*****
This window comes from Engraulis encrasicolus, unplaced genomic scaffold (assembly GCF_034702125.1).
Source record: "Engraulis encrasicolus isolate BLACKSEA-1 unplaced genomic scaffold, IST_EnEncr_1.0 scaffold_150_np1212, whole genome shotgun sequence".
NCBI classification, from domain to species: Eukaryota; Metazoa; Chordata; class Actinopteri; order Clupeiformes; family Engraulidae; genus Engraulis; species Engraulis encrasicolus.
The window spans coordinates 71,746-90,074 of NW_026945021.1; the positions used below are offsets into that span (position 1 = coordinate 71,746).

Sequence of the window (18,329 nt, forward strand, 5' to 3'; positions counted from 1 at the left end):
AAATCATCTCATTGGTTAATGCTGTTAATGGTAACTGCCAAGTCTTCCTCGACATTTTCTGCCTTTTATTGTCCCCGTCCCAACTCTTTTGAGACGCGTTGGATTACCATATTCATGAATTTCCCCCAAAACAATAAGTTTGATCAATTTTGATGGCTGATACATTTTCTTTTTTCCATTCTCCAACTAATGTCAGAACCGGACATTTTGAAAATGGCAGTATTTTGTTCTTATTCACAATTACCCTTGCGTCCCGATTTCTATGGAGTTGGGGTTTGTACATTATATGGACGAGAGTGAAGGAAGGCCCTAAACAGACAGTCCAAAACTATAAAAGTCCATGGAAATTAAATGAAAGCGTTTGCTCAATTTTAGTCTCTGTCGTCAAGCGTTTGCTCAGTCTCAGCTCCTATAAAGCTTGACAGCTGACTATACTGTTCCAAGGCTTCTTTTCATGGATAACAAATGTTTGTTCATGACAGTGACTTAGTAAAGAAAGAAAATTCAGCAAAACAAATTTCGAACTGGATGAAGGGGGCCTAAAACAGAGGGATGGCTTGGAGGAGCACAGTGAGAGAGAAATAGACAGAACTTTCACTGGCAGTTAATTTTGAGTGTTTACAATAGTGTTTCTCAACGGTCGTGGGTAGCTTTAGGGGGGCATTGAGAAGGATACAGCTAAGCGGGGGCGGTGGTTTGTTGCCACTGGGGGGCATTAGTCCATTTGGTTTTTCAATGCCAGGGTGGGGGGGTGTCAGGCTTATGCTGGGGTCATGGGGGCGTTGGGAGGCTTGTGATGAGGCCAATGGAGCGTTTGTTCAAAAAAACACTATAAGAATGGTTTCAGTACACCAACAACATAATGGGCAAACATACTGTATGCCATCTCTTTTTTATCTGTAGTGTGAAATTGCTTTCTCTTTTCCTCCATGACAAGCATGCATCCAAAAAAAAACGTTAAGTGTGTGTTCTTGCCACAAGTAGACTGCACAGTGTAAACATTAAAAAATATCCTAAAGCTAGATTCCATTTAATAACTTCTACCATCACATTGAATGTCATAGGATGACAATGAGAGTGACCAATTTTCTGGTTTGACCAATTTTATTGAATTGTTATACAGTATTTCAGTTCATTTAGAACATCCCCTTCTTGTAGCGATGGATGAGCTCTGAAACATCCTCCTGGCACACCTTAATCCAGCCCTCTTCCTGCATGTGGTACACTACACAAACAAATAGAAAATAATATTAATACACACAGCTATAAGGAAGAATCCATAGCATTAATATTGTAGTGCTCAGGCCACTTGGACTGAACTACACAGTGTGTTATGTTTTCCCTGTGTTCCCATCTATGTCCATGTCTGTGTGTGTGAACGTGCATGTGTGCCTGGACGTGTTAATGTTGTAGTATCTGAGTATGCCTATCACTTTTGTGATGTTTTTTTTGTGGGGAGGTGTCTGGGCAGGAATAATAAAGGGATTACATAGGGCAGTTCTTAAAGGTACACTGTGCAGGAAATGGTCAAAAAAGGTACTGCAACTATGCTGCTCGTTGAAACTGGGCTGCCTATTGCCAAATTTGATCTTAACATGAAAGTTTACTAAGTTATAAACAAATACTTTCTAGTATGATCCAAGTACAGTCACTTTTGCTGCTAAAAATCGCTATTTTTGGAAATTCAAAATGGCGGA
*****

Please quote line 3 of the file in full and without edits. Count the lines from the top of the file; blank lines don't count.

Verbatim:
NCBI classification, from domain to species: Eukaryota; Metazoa; Chordata; class Actinopteri; order Clupeiformes; family Engraulidae; genus Engraulis; species Engraulis encrasicolus.